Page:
Interestingly, there were hints of these cracks in the relationship in China’s response to Maduro’s restructuring/refinancing announcement. In a statement, Chinese Foreign Ministry spokeswoman Hua Chunying said that China had “taken note of the news, and also of Venezuela’s commitment to continue fulfilling its obligations.” However, her addition that “for now, all efforts are working correctly and we will continue collaborating” has led some analysts to perceive a note of bitterness in the response (with an emphasis on “for now”).
International relations analysts have pointed to two other clear incentives for China to support a resolution to the Venezuelan crisis. Both are related to China’s long-term global ambitions as a rising global superpower, which is especially on the mind of China’s leadership as the Trump administration embraces a more inward, “America First” approach to foreign policy.
The first of these reasons, put plainly, is that serving as a lifeline to the Maduro government is bad for China’s “brand” in Latin America. At a time when China is actively seeking to deepen trade deals in the region, it stands to reason that supporting a government that is fueling mass migration is unpopular among Latin American governments. International relations scholar Oliver Steunkel has pointed out that the governments of Colombia, Brazil, Argentina and elsewhere in the region are in a unique position to encourage China to support a peaceful solution to Venezuela’s crisis in their own bilateral meetings with Chinese officials. As Steunkel writes: “China will only stop supporting Maduro when it believes the cost – both economic and political – of doing so exceeds that of losing an ally in South America.”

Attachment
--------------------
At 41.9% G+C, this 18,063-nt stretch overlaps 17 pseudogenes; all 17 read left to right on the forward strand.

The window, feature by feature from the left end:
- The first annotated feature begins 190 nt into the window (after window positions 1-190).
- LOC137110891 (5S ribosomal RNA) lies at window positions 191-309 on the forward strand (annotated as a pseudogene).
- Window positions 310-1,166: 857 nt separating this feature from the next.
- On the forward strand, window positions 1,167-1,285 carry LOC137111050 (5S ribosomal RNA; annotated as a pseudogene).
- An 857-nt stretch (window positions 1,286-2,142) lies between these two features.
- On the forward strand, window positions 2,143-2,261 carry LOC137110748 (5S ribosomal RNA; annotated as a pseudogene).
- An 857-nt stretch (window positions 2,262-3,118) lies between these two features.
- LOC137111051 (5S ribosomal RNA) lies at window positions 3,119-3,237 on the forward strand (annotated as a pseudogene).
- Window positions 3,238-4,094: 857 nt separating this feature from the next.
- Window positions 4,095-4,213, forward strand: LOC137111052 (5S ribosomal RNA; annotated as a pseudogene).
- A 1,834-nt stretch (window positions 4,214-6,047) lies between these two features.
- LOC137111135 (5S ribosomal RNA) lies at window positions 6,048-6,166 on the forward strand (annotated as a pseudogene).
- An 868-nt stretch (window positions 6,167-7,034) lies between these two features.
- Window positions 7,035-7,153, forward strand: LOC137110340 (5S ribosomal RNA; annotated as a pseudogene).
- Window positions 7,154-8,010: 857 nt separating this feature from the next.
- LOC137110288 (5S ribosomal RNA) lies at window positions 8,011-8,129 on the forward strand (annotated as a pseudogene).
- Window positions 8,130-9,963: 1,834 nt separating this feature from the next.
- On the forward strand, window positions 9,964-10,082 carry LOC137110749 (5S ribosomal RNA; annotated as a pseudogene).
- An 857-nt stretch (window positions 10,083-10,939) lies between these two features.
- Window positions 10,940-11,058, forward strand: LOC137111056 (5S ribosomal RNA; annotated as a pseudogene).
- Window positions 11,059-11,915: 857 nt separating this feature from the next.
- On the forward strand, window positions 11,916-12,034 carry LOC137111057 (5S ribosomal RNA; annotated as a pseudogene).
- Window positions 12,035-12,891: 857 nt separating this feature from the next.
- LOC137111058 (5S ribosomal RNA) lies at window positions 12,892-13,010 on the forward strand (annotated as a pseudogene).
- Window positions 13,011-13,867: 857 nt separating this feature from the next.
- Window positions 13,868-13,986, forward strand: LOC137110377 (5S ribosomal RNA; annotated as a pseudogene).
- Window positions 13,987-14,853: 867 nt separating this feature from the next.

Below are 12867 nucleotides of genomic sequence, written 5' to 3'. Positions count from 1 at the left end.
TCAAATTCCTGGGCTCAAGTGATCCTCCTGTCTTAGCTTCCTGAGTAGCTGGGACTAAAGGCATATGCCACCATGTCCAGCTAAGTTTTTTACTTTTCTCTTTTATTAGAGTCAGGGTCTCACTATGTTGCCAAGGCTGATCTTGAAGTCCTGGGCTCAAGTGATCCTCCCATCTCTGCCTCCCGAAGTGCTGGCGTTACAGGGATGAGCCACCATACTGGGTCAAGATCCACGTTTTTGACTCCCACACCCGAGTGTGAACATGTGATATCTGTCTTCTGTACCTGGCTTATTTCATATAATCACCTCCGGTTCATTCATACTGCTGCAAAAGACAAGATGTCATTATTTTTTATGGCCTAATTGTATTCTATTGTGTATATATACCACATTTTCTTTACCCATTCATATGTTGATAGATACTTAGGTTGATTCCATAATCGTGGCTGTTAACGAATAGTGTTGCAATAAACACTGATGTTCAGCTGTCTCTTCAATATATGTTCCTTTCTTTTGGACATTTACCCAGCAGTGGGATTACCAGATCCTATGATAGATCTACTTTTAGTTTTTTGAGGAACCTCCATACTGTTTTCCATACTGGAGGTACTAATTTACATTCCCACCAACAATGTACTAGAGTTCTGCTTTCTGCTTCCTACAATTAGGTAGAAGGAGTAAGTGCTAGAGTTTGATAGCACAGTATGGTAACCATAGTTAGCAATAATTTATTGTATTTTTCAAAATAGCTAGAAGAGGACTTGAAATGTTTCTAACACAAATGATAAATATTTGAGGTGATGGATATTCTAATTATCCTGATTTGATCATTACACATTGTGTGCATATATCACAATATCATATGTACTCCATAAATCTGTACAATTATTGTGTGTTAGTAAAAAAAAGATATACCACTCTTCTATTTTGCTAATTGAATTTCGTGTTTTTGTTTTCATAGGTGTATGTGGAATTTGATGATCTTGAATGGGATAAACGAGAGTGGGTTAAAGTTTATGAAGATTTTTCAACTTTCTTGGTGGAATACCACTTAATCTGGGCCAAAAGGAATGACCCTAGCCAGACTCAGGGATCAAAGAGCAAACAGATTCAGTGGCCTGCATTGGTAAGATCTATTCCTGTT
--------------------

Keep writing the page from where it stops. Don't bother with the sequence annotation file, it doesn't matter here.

The second reason for a Chinese interest in backing away from Maduro and supporting some kind of transition is China’s own evolving approach to relations with other developing nations. In recent years, analysts suggest that China has been cautiously reevaluating its long-held policy of non-intervention in other states’ internal affairs, with its support for UN sanctions on Libya’s government in 2011 being a widely-cited example. Matt Ferchen, a nonresident scholar at the Carnegie–Tsinghua Center for Global Policy, has written that China “may already be moving away from a rigid adherence to its policy of noninterference and increasingly finding that its own practical national interests might necessitate new forms of involvement or engagement on contentious issues of domestic governance in other countries, including Venezuela.”
None of this should suggest that China is remotely interested in direct, public confrontation with Venezuela’s government. At the moment, China is calculating that the benefits of having Maduro in power outweigh the risks of his government’s economic mismanagement. As Robert Evan Ellis has noted, as a result of China’s efforts to restrict credit to Venezuela in recent years, “its outstanding debt exposure in Venezuela may be as little as $10-20 billion, hardly worth risking its relationship with a strategically useful regime sitting on top of 300 billion barrels of recoverable oil.”
However, the differences between the Chinese and Russian approach to the Venezuelan crisis suggest that China’s support for Venezuela cannot be taken for granted. Moving forward, it is unlikely that the Chinese government will be an entirely inflexible ally to Maduro.